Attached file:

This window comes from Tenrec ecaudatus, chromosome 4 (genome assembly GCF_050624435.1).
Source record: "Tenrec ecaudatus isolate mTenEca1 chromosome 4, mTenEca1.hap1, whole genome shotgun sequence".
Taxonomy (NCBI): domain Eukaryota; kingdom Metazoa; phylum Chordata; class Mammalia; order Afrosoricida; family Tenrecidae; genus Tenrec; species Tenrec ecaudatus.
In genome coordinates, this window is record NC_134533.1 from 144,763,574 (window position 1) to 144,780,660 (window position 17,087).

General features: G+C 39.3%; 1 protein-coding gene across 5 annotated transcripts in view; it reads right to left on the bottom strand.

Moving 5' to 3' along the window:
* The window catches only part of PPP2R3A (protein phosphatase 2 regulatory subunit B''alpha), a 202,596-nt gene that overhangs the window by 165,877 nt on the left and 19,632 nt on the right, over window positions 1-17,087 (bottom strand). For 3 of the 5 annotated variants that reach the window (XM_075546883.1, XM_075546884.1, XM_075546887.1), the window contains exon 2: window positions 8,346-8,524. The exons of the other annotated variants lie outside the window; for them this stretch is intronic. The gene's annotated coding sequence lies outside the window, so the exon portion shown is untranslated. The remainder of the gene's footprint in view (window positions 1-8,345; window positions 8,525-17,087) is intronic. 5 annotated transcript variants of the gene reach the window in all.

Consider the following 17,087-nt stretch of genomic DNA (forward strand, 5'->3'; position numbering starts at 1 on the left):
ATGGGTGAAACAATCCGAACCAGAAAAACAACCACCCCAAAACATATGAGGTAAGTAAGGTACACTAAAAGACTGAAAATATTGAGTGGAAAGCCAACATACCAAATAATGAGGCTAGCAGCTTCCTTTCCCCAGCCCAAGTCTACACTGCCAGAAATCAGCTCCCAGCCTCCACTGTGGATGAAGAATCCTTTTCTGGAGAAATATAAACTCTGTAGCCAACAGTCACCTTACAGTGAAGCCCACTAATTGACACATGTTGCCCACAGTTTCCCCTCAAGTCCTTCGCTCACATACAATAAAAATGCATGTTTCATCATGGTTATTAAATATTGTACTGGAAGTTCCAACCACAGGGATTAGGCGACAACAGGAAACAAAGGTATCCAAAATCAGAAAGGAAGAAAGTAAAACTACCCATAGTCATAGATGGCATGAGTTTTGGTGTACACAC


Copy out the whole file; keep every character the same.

This window comes from Tenrec ecaudatus, chromosome 4 (genome assembly GCF_050624435.1).
Source record: "Tenrec ecaudatus isolate mTenEca1 chromosome 4, mTenEca1.hap1, whole genome shotgun sequence".
Taxonomy (NCBI): domain Eukaryota; kingdom Metazoa; phylum Chordata; class Mammalia; order Afrosoricida; family Tenrecidae; genus Tenrec; species Tenrec ecaudatus.
In genome coordinates, this window is record NC_134533.1 from 144,763,574 (window position 1) to 144,780,660 (window position 17,087).

General features: G+C 39.3%; 1 protein-coding gene across 5 annotated transcripts in view; it reads right to left on the bottom strand.

Moving 5' to 3' along the window:
* The window catches only part of PPP2R3A (protein phosphatase 2 regulatory subunit B''alpha), a 202,596-nt gene that overhangs the window by 165,877 nt on the left and 19,632 nt on the right, over window positions 1-17,087 (bottom strand). For 3 of the 5 annotated variants that reach the window (XM_075546883.1, XM_075546884.1, XM_075546887.1), the window contains exon 2: window positions 8,346-8,524. The exons of the other annotated variants lie outside the window; for them this stretch is intronic. The gene's annotated coding sequence lies outside the window, so the exon portion shown is untranslated. The remainder of the gene's footprint in view (window positions 1-8,345; window positions 8,525-17,087) is intronic. 5 annotated transcript variants of the gene reach the window in all.

Consider the following 17,087-nt stretch of genomic DNA (forward strand, 5'->3'; position numbering starts at 1 on the left):
ATGGGTGAAACAATCCGAACCAGAAAAACAACCACCCCAAAACATATGAGGTAAGTAAGGTACACTAAAAGACTGAAAATATTGAGTGGAAAGCCAACATACCAAATAATGAGGCTAGCAGCTTCCTTTCCCCAGCCCAAGTCTACACTGCCAGAAATCAGCTCCCAGCCTCCACTGTGGATGAAGAATCCTTTTCTGGAGAAATATAAACTCTGTAGCCAACAGTCACCTTACAGTGAAGCCCACTAATTGACACATGTTGCCCACAGTTTCCCCTCAAGTCCTTCGCTCACATACAATAAAAATGCATGTTTCATCATGGTTATTAAATATTGTACTGGAAGTTCCAACCACAGGGATTAGGCGACAACAGGAAACAAAGGTATCCAAAATCAGAAAGGAAGAAAGTAAAACTACCCATAGTCATAGATGGCATGAGTTTTGGTGTACACAC